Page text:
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Downloading: The Next Generation

For all the growth, the volume of unlicensed downloads continues to dwarf that of paid transactions. In January alone, file swappers traded more than 1 billion tracks over the most popular networks, according to Atlanta-based BigChampagne LLC, a company that tracks file-sharing activity. That figure has remained fairly steady throughout the entertainment industry's anti-piracy campaign, BigChampagne President Eric Garland said.

Still there are indications that the digital market may be slowly swinging in the industry's favor. In a survey of 1,112 people conducted earlier this year by Ipsos-Insight, 11 percent said they'd paid to download a song at least once. An identical percentage of respondents said they'd downloaded at least one song from a file-swapping network. In 2002, the first year of the survey, only 2 percent of respondents said they'd paid to download a song, compared to 19 percent who said they'd downloaded songs for free.

The (Legal) Digital Music Marketplace
From washingtonpost.com at 8:53 AM

ITunes: Spurred by the runaway popularity of the iPod player, Apple's iTunes has grown to become the nation's most successful download store, selling more than 250 million tracks -- typically for 99 cents each -- since its launch in 2003.

RealNetworks: Best known for its ubiquitous "RealPlayer," the company offers one-song-at-a-time downloads as well as $10 monthly subscriptions to the unlimited-download Rhapsody service.

Napster: Named for the underground file-swapping service that started it all, the reborn Napster offers a subscription similar to Rhapsody, with a "To Go" service allowing transfers to approved portable players for an additional $5 a month.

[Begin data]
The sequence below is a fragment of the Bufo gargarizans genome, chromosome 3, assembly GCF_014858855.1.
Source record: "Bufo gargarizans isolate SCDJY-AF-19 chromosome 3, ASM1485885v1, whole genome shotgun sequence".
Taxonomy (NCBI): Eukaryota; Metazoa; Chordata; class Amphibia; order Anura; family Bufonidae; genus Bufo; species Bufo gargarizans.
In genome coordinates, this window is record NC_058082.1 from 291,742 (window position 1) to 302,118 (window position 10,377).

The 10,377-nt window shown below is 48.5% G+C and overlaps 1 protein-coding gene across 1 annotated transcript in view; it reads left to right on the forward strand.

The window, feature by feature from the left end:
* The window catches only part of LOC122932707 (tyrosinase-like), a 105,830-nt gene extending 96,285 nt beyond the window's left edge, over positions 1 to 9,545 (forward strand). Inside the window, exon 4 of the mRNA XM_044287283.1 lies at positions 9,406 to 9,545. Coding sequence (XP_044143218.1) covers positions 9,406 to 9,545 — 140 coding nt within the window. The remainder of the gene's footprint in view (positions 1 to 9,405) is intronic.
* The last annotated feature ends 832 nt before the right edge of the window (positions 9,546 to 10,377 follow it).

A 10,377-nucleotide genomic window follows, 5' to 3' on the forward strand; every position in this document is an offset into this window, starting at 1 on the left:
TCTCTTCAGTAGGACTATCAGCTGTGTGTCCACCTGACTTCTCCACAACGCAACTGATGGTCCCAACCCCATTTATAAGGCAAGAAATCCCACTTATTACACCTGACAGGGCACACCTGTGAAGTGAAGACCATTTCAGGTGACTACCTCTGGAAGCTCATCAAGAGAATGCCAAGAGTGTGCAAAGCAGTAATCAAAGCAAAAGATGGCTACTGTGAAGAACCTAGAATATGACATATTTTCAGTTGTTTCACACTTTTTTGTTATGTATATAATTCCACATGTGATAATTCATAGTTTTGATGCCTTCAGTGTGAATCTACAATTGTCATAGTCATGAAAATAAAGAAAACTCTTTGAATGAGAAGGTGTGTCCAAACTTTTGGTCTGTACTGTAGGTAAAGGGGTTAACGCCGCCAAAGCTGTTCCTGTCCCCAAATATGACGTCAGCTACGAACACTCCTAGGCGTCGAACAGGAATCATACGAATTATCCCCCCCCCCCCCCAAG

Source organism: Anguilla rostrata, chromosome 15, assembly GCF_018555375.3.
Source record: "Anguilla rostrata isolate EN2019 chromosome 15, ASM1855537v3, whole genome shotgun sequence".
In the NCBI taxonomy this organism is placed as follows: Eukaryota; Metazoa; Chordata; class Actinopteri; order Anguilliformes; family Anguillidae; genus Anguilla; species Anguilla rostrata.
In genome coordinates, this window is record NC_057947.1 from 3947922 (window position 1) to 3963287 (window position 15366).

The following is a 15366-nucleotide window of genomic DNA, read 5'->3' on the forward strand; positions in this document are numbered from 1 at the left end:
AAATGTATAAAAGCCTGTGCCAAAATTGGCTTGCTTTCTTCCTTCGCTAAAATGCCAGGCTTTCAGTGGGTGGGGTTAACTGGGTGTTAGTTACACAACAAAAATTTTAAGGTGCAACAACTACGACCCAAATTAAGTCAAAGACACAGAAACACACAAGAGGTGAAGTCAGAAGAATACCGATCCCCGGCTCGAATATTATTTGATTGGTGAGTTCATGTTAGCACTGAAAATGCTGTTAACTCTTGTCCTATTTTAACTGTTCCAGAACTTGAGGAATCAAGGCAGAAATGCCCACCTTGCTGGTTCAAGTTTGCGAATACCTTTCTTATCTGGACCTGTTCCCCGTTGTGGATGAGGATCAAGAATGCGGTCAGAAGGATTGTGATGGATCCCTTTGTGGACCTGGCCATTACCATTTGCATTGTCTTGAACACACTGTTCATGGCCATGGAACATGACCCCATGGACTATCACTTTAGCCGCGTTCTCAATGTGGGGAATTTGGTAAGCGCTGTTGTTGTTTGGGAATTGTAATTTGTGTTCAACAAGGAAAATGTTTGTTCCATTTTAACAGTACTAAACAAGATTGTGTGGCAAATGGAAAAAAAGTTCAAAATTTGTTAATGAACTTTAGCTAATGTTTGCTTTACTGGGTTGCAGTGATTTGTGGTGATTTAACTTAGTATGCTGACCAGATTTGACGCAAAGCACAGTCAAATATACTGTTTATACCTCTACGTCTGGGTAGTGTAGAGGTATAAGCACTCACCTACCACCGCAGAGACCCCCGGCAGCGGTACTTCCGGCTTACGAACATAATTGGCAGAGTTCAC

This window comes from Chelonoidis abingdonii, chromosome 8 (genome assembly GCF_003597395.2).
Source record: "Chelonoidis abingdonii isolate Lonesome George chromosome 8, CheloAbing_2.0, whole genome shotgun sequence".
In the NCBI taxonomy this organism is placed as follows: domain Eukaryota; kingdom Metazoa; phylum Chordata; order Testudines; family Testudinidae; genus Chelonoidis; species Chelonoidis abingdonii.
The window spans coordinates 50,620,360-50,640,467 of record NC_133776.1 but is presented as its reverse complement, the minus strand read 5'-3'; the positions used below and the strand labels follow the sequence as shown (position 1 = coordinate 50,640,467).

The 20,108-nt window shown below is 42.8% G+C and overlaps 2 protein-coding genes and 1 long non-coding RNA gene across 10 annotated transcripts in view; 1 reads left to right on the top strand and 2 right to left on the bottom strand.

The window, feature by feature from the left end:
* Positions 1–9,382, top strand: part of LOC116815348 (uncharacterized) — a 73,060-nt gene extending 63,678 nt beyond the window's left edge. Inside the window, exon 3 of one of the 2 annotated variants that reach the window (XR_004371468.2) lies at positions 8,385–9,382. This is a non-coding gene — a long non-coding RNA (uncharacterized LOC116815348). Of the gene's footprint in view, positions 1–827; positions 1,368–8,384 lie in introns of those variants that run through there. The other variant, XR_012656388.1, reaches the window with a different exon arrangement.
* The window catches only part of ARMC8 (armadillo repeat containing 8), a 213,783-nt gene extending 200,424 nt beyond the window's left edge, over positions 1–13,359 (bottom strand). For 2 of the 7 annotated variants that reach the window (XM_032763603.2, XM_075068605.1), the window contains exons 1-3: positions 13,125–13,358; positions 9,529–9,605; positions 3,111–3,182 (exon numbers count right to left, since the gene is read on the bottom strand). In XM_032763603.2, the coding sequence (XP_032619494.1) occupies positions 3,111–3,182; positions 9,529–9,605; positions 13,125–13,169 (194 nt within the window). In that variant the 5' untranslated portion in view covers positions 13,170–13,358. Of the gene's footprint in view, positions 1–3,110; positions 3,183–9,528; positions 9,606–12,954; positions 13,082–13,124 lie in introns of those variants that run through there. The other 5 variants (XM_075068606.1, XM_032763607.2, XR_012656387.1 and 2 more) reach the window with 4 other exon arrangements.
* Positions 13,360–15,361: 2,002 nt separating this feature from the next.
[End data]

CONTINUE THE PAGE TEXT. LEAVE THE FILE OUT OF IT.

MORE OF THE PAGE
MusicMatch: Owned by Yahoo, MusicMatch offers a range of services including a la carte downloads, Web radio and a subscription service.

MusicNet: Unlike its peers, MusicNet doesn't operate a retail store. Instead it provides the back-end download technology for companies like America Online and Virgin Digital.

Wal-Mart: The retail giant sells a la carte downloads at 88 cents a song.

Buy.com: The Internet retailer offers 79-cent singles from major-label artists.

MP3tunes.com: Launched by the founder of the now-defunct MP3.com downloading site, the service offers 88-cent downloads of songs from independent artists.

Emusic: This smaller service specializes in independent labels, offering bulk downloads for a monthly fee.

Peer Impact: Still in its testing phase, Peer Impact would allow users to share files while digital rights management technology automatically determines what fees they owe.

Ruckus Network: Ruckus specializes in the college market, offering music and movie downloads through arrangements with universities.

Cdigix: Another company specializing in the college market, Cdigix uses MusicNet's technology.

--David McGuire

_____Digital Rights_____
Artists Break With Industry on File Sharing (The Washington Post, Mar 1, 2005)